Re: how to write a unicode string to a file ?
Stephen Hansen wrote:
> On Thu, Oct 15, 2009 at 4:43 PM, Stef Mientki <firstname.lastname@example.org
> <mailto:email@example.com>> wrote:
> By writing the following unicode string (I hope it can be send on
> this mailing list)
> to a file
> fh.write ( line )
> I get the following error:
> UnicodeEncodeError: 'ascii' codec can't encode character u'\xfc'
> in position 9: ordinal not in range(128)
> How should I write such a string to a file ?
> First, you have to understand that a file never really contains
> unicode-- not in the way that it exists in memory / in python when you
> type line = u'Bücken'. It contains a series of bytes that are an
> encoded form of that abstract unicode data.
> There's various encodings you can use-- UTF-8 and UTF-16 are in my
> experience the most common. UTF-8 is an ASCII-superset, and its the
> one I see most often.
> So, you can do:
> import codecs
> f = codecs.open('filepath', 'w', 'utf-8')
> To read such a file, you'd do codecs.open as well, just with a 'r'
> mode and not a 'w' mode.
I didn't know the codecs module,
and the codecs seems to be a good solution,
at least it can safely write a file.
But now I have to open that file in Excel 2000 ... 2007,
and I get something completely wrong.
After changing codecs to latin-1 or windows-1252,
everything works fine.
Which of the 2 should I use latin-1 or windows-1252 ?
And a more general question, how should I organize my Python programs ?
In general I've data coming from Excel, Delphi, SQLite.
In Python I always use wxPython, so I'm forced to use unicode.
My output often needs to be exported to Excel, SPSS, SQLite.
So would this be a good design ?
Excel | convert wxPython convert Excel
Delphi |===> to ===> in ===> to ===> SQLite
SQLite | unicode unicode latin-1 SPSS
> Now, that uses a file object created with the "codecs" module which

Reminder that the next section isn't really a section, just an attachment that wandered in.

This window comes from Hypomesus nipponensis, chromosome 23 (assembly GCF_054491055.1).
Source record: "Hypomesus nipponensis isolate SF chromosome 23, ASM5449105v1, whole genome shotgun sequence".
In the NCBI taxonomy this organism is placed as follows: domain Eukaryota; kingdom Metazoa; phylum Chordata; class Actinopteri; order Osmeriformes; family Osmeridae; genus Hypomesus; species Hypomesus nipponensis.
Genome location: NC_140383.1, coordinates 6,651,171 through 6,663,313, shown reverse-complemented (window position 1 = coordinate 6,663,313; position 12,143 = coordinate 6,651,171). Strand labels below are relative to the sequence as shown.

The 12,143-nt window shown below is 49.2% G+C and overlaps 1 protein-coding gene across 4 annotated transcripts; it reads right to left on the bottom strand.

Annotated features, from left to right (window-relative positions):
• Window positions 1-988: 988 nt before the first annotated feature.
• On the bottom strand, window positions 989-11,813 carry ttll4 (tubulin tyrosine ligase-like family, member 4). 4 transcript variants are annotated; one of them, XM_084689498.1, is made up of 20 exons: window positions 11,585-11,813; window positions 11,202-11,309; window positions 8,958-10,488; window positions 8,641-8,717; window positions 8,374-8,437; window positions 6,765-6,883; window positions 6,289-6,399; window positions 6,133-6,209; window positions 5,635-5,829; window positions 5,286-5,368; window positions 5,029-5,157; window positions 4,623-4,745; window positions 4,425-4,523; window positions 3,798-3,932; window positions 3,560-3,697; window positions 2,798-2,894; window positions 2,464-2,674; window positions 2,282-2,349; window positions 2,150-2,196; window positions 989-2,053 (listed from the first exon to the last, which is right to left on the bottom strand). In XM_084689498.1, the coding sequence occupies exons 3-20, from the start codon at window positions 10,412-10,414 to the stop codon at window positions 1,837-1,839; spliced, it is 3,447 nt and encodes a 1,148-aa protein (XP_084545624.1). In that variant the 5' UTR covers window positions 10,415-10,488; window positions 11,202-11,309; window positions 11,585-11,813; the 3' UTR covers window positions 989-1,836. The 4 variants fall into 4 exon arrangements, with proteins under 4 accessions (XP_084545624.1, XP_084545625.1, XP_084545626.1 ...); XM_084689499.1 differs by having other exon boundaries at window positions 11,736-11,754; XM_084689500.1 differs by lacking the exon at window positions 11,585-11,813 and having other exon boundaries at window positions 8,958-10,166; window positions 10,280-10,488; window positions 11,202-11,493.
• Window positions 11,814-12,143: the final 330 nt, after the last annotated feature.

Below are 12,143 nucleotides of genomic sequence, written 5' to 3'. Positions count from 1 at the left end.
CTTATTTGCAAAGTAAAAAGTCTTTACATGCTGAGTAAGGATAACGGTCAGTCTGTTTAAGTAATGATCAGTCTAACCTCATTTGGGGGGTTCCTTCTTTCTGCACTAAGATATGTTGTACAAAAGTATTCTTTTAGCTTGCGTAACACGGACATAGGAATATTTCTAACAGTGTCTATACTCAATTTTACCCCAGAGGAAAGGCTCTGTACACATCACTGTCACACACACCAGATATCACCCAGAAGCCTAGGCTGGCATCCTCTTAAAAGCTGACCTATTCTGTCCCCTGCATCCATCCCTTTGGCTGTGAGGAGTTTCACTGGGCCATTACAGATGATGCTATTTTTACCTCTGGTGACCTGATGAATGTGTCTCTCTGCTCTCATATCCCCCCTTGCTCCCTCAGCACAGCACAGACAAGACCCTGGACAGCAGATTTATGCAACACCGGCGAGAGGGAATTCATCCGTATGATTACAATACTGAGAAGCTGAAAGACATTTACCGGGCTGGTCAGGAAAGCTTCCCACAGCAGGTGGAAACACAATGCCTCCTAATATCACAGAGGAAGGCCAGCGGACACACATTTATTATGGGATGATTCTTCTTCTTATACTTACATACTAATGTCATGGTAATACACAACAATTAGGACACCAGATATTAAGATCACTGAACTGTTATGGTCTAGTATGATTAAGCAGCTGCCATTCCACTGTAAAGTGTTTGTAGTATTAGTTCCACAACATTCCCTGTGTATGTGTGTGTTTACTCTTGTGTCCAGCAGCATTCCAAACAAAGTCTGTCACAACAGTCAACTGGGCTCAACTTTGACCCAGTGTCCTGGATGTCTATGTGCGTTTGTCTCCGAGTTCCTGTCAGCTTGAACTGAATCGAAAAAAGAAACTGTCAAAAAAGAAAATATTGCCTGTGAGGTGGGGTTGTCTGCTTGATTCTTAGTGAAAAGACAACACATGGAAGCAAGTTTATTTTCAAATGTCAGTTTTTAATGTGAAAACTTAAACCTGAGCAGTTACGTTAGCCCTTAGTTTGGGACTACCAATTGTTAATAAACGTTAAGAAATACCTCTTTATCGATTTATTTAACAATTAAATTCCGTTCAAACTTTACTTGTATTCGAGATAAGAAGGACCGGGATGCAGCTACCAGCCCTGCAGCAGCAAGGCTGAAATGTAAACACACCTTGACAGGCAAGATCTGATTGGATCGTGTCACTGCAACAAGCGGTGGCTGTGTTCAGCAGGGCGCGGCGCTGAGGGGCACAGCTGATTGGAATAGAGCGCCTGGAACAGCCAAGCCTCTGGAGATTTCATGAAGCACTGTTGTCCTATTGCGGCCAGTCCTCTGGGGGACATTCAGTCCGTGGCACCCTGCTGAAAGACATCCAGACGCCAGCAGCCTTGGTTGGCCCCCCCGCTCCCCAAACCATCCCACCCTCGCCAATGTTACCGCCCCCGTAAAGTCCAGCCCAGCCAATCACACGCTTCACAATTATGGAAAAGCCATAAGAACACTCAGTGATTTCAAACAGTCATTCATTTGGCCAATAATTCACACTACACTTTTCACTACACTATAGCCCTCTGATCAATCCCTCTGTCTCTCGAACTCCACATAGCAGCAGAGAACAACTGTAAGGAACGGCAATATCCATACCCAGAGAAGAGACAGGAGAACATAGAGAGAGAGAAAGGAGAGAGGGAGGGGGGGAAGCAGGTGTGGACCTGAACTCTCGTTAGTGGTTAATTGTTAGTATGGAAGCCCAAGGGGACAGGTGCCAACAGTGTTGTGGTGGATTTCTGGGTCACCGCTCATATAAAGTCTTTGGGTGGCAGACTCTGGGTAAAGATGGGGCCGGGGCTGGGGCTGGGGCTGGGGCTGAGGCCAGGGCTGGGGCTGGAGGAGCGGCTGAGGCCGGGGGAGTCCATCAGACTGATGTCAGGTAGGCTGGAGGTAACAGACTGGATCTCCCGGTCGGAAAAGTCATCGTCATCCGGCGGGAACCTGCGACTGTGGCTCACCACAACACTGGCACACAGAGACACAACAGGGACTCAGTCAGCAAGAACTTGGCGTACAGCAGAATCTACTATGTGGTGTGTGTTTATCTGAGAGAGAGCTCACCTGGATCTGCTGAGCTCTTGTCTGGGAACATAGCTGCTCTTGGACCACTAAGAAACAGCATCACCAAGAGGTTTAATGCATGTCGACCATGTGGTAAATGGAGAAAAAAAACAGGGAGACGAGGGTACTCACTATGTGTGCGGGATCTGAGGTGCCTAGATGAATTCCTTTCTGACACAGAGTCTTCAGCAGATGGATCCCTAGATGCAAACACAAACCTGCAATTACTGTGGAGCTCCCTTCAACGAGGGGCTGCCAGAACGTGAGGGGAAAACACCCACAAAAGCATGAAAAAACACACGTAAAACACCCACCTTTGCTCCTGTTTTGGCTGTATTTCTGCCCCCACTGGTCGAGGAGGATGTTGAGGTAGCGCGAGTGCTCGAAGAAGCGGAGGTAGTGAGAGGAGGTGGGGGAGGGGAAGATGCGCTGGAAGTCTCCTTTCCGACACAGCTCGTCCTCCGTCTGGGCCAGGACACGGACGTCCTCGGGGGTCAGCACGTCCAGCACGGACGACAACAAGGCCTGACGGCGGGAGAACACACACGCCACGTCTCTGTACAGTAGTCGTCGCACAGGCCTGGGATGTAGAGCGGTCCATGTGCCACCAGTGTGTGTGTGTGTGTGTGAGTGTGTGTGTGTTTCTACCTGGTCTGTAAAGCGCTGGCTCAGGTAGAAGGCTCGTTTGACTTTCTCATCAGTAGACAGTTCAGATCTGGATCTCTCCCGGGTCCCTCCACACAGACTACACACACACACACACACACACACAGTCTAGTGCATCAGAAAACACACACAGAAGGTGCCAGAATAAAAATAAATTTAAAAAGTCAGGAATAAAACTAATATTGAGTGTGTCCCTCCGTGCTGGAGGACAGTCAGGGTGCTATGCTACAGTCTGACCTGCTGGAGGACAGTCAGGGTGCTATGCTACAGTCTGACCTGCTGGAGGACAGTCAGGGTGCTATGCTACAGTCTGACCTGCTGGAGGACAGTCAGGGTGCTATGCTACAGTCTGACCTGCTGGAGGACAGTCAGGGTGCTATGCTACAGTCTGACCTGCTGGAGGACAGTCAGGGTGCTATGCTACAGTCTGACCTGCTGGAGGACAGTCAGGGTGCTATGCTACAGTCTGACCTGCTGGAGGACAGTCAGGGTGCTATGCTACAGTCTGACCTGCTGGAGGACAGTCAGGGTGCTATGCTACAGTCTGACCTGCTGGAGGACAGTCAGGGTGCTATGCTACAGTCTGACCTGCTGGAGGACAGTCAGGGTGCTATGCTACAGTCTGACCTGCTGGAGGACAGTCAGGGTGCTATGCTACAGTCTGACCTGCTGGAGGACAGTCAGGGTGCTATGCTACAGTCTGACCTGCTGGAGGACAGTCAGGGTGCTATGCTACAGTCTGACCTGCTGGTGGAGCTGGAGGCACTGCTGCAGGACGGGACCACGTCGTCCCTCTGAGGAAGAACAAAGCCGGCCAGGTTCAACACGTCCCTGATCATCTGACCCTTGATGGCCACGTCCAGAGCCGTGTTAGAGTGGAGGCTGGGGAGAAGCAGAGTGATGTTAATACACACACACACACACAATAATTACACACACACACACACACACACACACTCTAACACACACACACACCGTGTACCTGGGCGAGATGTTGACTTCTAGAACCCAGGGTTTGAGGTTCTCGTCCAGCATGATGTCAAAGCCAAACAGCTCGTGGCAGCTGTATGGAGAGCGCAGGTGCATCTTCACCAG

> operates with theoretical unicode streams. It will automatically take
> any passed in unicode strings, encode them in the specified encoding
> (utf8), and write the resulting bytes out.
> You can also do that manually with a regular file object, via:
> If you are reading such a file later with a normal file object (e.g.,
> not one created with codecs.open), you would do:
> f = open('filepath', 'rb')
> byte_data = f.read()
> uni_data = byte_data.decode("utf8")
> That will convert the byte-encoded data back to real unicode strings.
> Be sure to do this even if it doesn't seem you need to if the file
> contains encoded unicode data (a thing you can only know based on
> documentation of whatever produced that file)... for example, a UTF8
> encoded file might look and work like a completely normal ASCII file,
> but if its really UTF8... eventually your code will break that one
> time someone puts in a non-ascii character. Since UTF8 is an ASCII
> superset, its indistinguishable from ASCII until it contains a
> non-ASCII character.
|All times are GMT. The time now is 11:51 AM.|
Powered by vBulletin®. Copyright ©2000 - 2014, vBulletin Solutions, Inc.
SEO by vBSEO ©2010, Crawlability, Inc.